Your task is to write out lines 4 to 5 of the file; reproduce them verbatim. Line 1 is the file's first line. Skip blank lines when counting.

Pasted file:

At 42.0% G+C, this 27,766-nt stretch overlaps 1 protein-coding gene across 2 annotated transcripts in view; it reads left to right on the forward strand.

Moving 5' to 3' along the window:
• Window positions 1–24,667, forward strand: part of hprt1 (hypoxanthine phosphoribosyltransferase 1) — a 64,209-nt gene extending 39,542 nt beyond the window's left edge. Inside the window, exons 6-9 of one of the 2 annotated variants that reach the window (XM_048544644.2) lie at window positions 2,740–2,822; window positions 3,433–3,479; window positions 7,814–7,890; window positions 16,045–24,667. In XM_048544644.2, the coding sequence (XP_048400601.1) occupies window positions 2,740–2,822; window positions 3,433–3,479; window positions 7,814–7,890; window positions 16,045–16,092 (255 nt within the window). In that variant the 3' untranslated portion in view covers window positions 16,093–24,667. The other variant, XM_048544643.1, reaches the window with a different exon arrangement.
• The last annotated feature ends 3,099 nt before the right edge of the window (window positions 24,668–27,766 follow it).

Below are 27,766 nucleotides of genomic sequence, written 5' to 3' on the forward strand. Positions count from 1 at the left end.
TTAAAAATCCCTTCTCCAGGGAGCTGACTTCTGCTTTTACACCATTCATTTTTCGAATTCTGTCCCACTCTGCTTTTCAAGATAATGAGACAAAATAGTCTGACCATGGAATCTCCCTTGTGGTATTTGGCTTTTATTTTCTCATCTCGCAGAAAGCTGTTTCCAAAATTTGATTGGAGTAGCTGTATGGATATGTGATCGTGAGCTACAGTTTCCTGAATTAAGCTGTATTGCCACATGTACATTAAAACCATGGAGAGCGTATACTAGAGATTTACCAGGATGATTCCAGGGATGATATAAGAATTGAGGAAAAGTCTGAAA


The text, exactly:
• The last annotated feature ends 3,099 nt before the right edge of the window (window positions 24,668–27,766 follow it).

Below are 27,766 nucleotides of genomic sequence, written 5' to 3' on the forward strand. Positions count from 1 at the left end.